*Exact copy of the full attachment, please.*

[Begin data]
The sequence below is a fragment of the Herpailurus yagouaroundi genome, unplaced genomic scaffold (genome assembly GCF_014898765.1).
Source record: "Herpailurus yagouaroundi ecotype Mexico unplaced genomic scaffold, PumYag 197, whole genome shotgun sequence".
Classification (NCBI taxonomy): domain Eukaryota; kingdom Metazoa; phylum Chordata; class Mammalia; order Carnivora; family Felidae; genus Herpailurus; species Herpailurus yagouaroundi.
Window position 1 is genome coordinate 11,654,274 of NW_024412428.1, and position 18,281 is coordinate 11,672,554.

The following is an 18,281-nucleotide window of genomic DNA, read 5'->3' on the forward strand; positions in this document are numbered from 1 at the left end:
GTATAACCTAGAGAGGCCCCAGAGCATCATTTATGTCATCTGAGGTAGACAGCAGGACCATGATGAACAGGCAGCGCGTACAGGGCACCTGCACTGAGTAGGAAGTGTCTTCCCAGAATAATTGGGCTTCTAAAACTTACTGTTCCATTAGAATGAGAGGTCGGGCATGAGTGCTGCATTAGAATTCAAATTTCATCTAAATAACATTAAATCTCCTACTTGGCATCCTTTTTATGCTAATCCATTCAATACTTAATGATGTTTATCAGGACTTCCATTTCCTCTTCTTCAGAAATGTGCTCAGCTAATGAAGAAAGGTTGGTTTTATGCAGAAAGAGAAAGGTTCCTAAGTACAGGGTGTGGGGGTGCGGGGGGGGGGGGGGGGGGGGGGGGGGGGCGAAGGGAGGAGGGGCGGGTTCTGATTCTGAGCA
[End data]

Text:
The sequence below is a fragment of the Herpailurus yagouaroundi genome, unplaced genomic scaffold (genome assembly GCF_014898765.1).
Source record: "Herpailurus yagouaroundi ecotype Mexico unplaced genomic scaffold, PumYag 197, whole genome shotgun sequence".
Classification (NCBI taxonomy): domain Eukaryota; kingdom Metazoa; phylum Chordata; class Mammalia; order Carnivora; family Felidae; genus Herpailurus; species Herpailurus yagouaroundi.
Window position 1 is genome coordinate 11,654,274 of NW_024412428.1, and position 18,281 is coordinate 11,672,554.

The following is an 18,281-nucleotide window of genomic DNA, read 5'->3' on the forward strand; positions in this document are numbered from 1 at the left end:
GTATAACCTAGAGAGGCCCCAGAGCATCATTTATGTCATCTGAGGTAGACAGCAGGACCATGATGAACAGGCAGCGCGTACAGGGCACCTGCACTGAGTAGGAAGTGTCTTCCCAGAATAATTGGGCTTCTAAAACTTACTGTTCCATTAGAATGAGAGGTCGGGCATGAGTGCTGCATTAGAATTCAAATTTCATCTAAATAACATTAAATCTCCTACTTGGCATCCTTTTTATGCTAATCCATTCAATACTTAATGATGTTTATCAGGACTTCCATTTCCTCTTCTTCAGAAATGTGCTCAGCTAATGAAGAAAGGTTGGTTTTATGCAGAAAGAGAAAGGTTCCTAAGTACAGGGTGTGGGGGTGCGGGGGGGGGGGGGGGGGGGGGGGGGGGGCGAAGGGAGGAGGGGCGGGTTCTGATTCTGAGCA